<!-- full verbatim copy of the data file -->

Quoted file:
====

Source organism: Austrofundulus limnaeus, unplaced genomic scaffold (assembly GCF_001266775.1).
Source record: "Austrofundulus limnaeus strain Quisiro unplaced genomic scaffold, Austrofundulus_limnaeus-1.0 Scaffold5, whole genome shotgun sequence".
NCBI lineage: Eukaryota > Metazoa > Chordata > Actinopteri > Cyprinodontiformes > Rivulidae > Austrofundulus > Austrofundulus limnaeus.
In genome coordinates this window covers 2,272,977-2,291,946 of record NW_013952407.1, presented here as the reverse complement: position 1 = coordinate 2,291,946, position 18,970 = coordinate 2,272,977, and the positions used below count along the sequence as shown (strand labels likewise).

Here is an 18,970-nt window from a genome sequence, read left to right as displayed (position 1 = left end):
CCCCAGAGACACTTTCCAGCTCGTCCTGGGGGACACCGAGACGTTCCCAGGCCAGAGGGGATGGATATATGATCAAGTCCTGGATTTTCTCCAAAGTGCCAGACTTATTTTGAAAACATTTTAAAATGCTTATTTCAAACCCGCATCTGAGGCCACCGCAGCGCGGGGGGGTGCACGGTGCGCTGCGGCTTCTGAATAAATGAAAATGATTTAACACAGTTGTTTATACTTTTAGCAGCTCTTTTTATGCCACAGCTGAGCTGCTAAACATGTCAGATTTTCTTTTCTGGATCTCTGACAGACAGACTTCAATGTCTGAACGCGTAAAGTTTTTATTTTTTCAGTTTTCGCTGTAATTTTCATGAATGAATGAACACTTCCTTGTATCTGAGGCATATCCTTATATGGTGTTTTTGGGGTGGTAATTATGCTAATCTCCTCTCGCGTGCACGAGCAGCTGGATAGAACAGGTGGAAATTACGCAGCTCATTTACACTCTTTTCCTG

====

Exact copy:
Source organism: Austrofundulus limnaeus, unplaced genomic scaffold (assembly GCF_001266775.1).
Source record: "Austrofundulus limnaeus strain Quisiro unplaced genomic scaffold, Austrofundulus_limnaeus-1.0 Scaffold5, whole genome shotgun sequence".
NCBI lineage: Eukaryota > Metazoa > Chordata > Actinopteri > Cyprinodontiformes > Rivulidae > Austrofundulus > Austrofundulus limnaeus.
In genome coordinates this window covers 2,272,977-2,291,946 of record NW_013952407.1, presented here as the reverse complement: position 1 = coordinate 2,291,946, position 18,970 = coordinate 2,272,977, and the positions used below count along the sequence as shown (strand labels likewise).

Here is an 18,970-nt window from a genome sequence, read left to right as displayed (position 1 = left end):
CCCCAGAGACACTTTCCAGCTCGTCCTGGGGGACACCGAGACGTTCCCAGGCCAGAGGGGATGGATATATGATCAAGTCCTGGATTTTCTCCAAAGTGCCAGACTTATTTTGAAAACATTTTAAAATGCTTATTTCAAACCCGCATCTGAGGCCACCGCAGCGCGGGGGGGTGCACGGTGCGCTGCGGCTTCTGAATAAATGAAAATGATTTAACACAGTTGTTTATACTTTTAGCAGCTCTTTTTATGCCACAGCTGAGCTGCTAAACATGTCAGATTTTCTTTTCTGGATCTCTGACAGACAGACTTCAATGTCTGAACGCGTAAAGTTTTTATTTTTTCAGTTTTCGCTGTAATTTTCATGAATGAATGAACACTTCCTTGTATCTGAGGCATATCCTTATATGGTGTTTTTGGGGTGGTAATTATGCTAATCTCCTCTCGCGTGCACGAGCAGCTGGATAGAACAGGTGGAAATTACGCAGCTCATTTACACTCTTTTCCTG